George W. Need has reached the very venerable age of eighty-nine years and is now living with his son in White
Eyes township. His life has been one of business activity, characterized by straightforward dealing and wherever
he has lived he has enjoyed the confidence and good will of his fellowmen. He was born in Harrison county, Ohio,
March 3, 1819. James Monroe was at that time president of the United States and had only had three predecessors.
Travel by the aid of steam, either on the railroad or on the rivers, was hardly known. In fact it had gone scarcely
beyond the experimental stage. All of the great Mississippi valley was largely an unsettled and unimproved wilderness
and the family home in which George Need spent his boyhood days was upon the frontier. His parents, George and
Sarah (Myser) Need, were both natives of Pennsylvania. but had become pioneers of Harrison county, Ohio, where
the father followed the carpenter's trade. Unto him and his wife were born the following children Matilda, deceased;
George W., of this review; David and Margaret, who have also passed away; Samuel, a resident of Tuscarawas county;
John, who was killed in the war; Maria., the wife of John Hiner, of Iowa.; and Sa.rah Ann, living in Tuscaraws
county. The father died in 1856 and the mother, surviving him for three decades, passed away in 1886.
George W. Need was reared on the home farm amid the wild scenes and environments of pioneer life. He can well remember
when candles. were used for lighting houses and when cooking was done over the old time fireplace. Most of the
buildings of the neighborhood were constructed of logs and much of the natural timber still stood. Farm work was
done with machitiery very c.rude as compared with that of the present time and he has lived to see remarkable changes
in the methods of farming. No longer does the farmer walk behind the plow in the fields and drop the seed by hand.
The modern riding plow, the cultivator, the self reaper and binder and the steam thresher have replaced the primitive
farm implements and revolutionized the work done in the fields. Mr. Need remained at home, assisting in the arduous
task of developing the place up to the time of his marriage.
On the 8th of October, 1844, he wedded Miss Barbara Hawk, who was born in Carroll county, Ohio, in 1822 and was
a daughter of Leonard and Margaret (Rydenhouse) Hawk. Following his marriage Mr. Need settled upon a rented farm,
which he cultivated for three years and theii when his economy and industry had brought him sufficient capital
he purchased fifty acres of land in Coshocton county. On the place was a small log cabin in which he lived for
five years. He then sold his original farm and bought eighty acres in Adams township, upon which he also lived
for five years. La.ter he purchased another eighty acre tract and afterward one hundred and thirty acres more,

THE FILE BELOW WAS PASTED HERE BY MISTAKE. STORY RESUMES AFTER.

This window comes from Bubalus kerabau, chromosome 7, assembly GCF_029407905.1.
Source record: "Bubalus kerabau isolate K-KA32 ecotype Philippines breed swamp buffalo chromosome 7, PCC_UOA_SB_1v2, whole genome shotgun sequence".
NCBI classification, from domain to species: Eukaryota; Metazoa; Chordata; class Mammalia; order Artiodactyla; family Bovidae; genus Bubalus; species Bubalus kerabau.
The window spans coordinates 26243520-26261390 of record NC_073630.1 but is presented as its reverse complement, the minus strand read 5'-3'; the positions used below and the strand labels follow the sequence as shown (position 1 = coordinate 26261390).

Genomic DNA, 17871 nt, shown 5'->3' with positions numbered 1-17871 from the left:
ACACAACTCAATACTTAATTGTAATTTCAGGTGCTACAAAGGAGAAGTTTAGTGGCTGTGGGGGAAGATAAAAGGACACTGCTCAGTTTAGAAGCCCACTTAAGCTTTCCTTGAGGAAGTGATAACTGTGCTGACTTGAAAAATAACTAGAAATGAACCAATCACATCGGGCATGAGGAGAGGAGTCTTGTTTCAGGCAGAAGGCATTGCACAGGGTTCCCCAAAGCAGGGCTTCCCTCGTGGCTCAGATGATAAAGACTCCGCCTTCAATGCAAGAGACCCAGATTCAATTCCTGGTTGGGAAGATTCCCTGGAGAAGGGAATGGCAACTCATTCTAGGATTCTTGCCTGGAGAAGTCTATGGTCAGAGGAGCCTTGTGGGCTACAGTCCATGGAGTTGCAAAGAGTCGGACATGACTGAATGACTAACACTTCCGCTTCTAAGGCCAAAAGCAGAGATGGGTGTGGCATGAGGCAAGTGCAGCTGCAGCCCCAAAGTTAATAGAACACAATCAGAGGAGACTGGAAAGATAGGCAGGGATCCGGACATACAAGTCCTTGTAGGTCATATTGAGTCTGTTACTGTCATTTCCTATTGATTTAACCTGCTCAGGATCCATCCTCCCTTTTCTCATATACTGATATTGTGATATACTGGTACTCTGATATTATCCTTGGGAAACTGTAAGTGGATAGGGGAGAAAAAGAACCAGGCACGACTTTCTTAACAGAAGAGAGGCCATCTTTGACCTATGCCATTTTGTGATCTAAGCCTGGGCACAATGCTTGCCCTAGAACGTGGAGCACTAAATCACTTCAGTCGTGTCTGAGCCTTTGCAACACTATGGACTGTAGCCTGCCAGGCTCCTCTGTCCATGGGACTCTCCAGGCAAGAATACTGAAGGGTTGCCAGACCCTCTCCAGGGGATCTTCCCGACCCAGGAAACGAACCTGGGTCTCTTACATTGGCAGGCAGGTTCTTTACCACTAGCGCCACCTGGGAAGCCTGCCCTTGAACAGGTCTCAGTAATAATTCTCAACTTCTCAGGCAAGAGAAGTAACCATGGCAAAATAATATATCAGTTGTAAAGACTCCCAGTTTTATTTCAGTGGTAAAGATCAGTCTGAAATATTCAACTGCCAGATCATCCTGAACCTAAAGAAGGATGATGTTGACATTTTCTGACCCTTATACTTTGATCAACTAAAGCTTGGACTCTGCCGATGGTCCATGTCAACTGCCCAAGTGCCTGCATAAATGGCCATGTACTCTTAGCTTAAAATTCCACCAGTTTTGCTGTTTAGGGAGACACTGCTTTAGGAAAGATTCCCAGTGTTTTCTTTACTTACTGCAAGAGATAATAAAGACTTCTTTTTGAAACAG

residing upon that place for seven years, when he sold all of his land in Ohio and removed to Iowa. He remained
in the latter state, however, for only a year, when he returned to Coshocton county and invested in eighty acres
of land, on which he resided for a year. On the expiration of that period he disposed of his property and lived
upon the Hawk farm for one year, after which he bought two hundred and fifty acres in Adams township, making it
his home for about twelve months. On again selling out he once more went to Iowa., where he purchased two hundred
and seventeen acres of land, cultivating it through the succeeding three years. He then disposed oi that property
and has since remained a resident of Ohio, now making his home with his only son, W. A. Need, who is married and
resides upon a farm in White Eyes township.
Since the organization of the republican party Mr. Need has been one of its stalwart supporters, always voting
for its men and measures yet never seeking office for himself. Both he and his wife are earnest, consistent Christian
people, holding membership in the Methodist Episcopal church. They have now traveled life's journey together for
sixty four years, sharing with each other the joys and sorrows, adversity and prosperity which come into the lives
of all. Mr. Need has been a busy man and his career has been a useful one but of recent years he has enjoyed a
rest which he has truly earned and richly merits. No history of this community would be complete without mention
of Mr. Need, who has lived to witness such remarkable changes here. He has seen the introduction of the railroad,
the telegraph and the telephone, while schools and churches have given their civilizing influence to the upbuilding
of the community and material progress has been continuously advanced.
Centennial History of
Coshocton County, Ohio
By William J. Bahmer
The S. J. Clarke Publishing Co.
Coshocton County, Ohio Biographies
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